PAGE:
Content for prospective students will centre around things like course finders and info pages, general info and college attribute pages, news and events (open day) feeds and image and video galleries – offering college Marketing Departments new and innovative ways to promote the college and engage prospective students.

Content and functions that would interest, be useful, and thus engage current students, are things such as a timetable viewer, local transit info and feeds, access to student email, assignment and exam times info, staff directory, VLE (Virtual Learning Environment such as Moodle) access, PC number counts and so on.

The best solution that we have found in current college apps for this concern is to offer two separate sections and ‘landing pages’. This means that when the user first opens that app (be it a native or mobile web app) they are presented with two options – the ‘I already study here’ option or the ‘I want to study here’ option. The user is then taken to the relevant section for their choice and only will see the functions and content that is relevant to them.

The best solution is to offer two separate sections and ‘landing pages’, one for prospective students and one for current students.

“Universities are shifting away from creating sole recruitment apps, and are looking more at developing applications that can benefit both existing and prospective students. These serve a dual purpose. As well as improving the student experience they also enable prospective students to see what really happens at the university and feel a part of student life before they enrol.” – Nicholas Oliver, quoted in the Guardian.

Although this will mean longer development time, and consequently more development budget, the college mobile communications project will offer greater longevity and strengthen the digital strategy as a whole – getting the best out of both college app worlds.

Native Vs HTML5

The other main consideration is on which device to offer the app? A college’s first instinct may be to go down the iPhone route as it would seem that Apple hold the majority market, however recent market figures show that Android is in fact the fastest growing operating system –  increasing its share from 30% in 2010 to 68% in 2012!

A native application as basically the tech name for a mobile application that has been built for a specific operating system, or ‘OS’.  To guarantee full usability across the entire student body, and also for prospective students, a college would need to pay for a developer to build the app across all three OS’s – iOS, Android and Blackberry.

However there are less expensive and time consuming options available such as building mobile web application.

A mobile web application is an application that is built using HTML5. This means that the app is accessed through the internet browser – in the same way that you access a website. The only downfall is that web apps lose some of the functionality of a native app – for example the college will not be able to send ‘push notifications’ – a great way to inform and remind users of important messages. Another consideration is that the app will not be available in the app stores, limiting its promotion and thus marketing capabilities for the college.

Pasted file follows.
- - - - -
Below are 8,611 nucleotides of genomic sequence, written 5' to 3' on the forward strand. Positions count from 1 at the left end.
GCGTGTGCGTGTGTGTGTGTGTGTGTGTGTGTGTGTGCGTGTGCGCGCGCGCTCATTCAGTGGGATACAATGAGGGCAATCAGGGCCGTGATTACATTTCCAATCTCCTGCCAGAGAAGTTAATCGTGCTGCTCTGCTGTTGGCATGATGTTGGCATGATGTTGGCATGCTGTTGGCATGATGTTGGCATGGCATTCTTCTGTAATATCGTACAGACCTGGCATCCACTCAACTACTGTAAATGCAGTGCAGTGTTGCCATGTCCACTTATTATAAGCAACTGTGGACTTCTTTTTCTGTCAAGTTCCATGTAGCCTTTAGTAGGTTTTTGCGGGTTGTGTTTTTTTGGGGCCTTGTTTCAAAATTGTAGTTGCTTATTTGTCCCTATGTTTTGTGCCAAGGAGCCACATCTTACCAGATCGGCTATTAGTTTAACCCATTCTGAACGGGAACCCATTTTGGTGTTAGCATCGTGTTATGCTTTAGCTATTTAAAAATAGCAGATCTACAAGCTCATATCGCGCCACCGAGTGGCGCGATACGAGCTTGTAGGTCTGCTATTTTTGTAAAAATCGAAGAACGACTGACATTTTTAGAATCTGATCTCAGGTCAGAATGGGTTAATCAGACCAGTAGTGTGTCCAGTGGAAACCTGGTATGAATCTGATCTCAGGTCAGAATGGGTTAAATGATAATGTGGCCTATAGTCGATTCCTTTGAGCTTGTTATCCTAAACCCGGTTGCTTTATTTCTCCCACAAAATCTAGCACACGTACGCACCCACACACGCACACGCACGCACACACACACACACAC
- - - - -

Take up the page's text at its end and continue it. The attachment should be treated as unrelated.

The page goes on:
However the HTML web app is a great first option for colleges who want to offer a mobile solution but do not have the budget or time to offer a specific native option. If the college decides to go on and improve the mobile strategy, the HTML5 web app can then be ‘wrapped’ into the relevant native OS for Apple, Blackberry or Android devices, developing and strengthening its capabilities.

Once such college that has followed this process, is Lewisham College, who have a mobile web application that can be downloaded here – http://app.lewisham.ac.uk/ Users can access information about the college including news, social media and events feeds, course guides, transport links and for current students, their timetable.

“Lewisham College is always really innovative, and this is just another way to make sure that technology gives the students the best experience possible. We know that students do a lot on their mobile phones and this is a way for us to provide an essential customer service,” said Simone Davies, Head of Marketing and Communications.

Conclusion

Applications, whether mobile web or native, offer a high ROI, as once built the running costs are minimal and if a CMS (content management system) is built, it increases the longevity of the product as changes can be made by college personnel.

As discussed, students have begun to expect this high level of communication with their college and for college professionals, now is the time to realise that paying attention to your college brand and communication strategy from a mobile perspective, is not just a nice thing to do, it is critical.

-by Megan Boyle – Education-technology consultant -